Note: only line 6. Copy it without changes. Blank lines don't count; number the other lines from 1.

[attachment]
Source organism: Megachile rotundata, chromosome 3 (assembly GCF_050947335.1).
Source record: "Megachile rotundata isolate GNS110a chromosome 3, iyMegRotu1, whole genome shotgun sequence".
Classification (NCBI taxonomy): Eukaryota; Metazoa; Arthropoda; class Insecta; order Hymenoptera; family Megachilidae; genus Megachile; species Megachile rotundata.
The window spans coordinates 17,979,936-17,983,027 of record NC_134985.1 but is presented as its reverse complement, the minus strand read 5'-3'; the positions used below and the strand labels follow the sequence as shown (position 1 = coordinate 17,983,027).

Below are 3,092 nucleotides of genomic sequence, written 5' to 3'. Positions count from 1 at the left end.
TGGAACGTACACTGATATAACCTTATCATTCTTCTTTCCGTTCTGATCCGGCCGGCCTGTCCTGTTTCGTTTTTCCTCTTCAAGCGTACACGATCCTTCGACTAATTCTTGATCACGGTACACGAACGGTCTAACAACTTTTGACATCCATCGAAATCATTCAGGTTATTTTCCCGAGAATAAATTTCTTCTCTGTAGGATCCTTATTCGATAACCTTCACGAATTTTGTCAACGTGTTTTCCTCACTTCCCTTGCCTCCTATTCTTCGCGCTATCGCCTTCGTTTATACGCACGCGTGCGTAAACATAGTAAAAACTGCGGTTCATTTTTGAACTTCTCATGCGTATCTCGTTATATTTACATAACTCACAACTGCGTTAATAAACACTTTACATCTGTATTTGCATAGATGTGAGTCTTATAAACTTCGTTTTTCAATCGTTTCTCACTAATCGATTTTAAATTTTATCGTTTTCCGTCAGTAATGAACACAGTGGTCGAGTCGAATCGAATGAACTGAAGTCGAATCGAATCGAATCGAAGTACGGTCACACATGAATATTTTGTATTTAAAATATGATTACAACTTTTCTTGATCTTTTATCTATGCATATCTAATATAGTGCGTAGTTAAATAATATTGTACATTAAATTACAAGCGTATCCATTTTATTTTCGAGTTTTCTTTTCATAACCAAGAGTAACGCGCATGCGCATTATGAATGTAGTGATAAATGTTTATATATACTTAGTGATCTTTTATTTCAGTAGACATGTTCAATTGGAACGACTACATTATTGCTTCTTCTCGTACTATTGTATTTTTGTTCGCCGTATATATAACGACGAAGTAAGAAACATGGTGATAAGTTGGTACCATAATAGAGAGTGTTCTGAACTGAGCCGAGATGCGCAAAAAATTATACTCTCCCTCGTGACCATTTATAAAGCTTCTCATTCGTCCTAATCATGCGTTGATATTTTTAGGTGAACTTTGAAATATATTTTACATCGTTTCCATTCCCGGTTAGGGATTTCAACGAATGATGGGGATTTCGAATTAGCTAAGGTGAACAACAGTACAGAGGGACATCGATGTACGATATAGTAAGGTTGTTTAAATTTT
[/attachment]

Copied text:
TGGAACGTACACTGATATAACCTTATCATTCTTCTTTCCGTTCTGATCCGGCCGGCCTGTCCTGTTTCGTTTTTCCTCTTCAAGCGTACACGATCCTTCGACTAATTCTTGATCACGGTACACGAACGGTCTAACAACTTTTGACATCCATCGAAATCATTCAGGTTATTTTCCCGAGAATAAATTTCTTCTCTGTAGGATCCTTATTCGATAACCTTCACGAATTTTGTCAACGTGTTTTCCTCACTTCCCTTGCCTCCTATTCTTCGCGCTATCGCCTTCGTTTATACGCACGCGTGCGTAAACATAGTAAAAACTGCGGTTCATTTTTGAACTTCTCATGCGTATCTCGTTATATTTACATAACTCACAACTGCGTTAATAAACACTTTACATCTGTATTTGCATAGATGTGAGTCTTATAAACTTCGTTTTTCAATCGTTTCTCACTAATCGATTTTAAATTTTATCGTTTTCCGTCAGTAATGAACACAGTGGTCGAGTCGAATCGAATGAACTGAAGTCGAATCGAATCGAATCGAAGTACGGTCACACATGAATATTTTGTATTTAAAATATGATTACAACTTTTCTTGATCTTTTATCTATGCATATCTAATATAGTGCGTAGTTAAATAATATTGTACATTAAATTACAAGCGTATCCATTTTATTTTCGAGTTTTCTTTTCATAACCAAGAGTAACGCGCATGCGCATTATGAATGTAGTGATAAATGTTTATATATACTTAGTGATCTTTTATTTCAGTAGACATGTTCAATTGGAACGACTACATTATTGCTTCTTCTCGTACTATTGTATTTTTGTTCGCCGTATATATAACGACGAAGTAAGAAACATGGTGATAAGTTGGTACCATAATAGAGAGTGTTCTGAACTGAGCCGAGATGCGCAAAAAATTATACTCTCCCTCGTGACCATTTATAAAGCTTCTCATTCGTCCTAATCATGCGTTGATATTTTTAGGTGAACTTTGAAATATATTTTACATCGTTTCCATTCCCGGTTAGGGATTTCAACGAATGATGGGGATTTCGAATTAGCTAAGGTGAACAACAGTACAGAGGGACATCGATGTACGATATAGTAAGGTTGTTTAAATTTT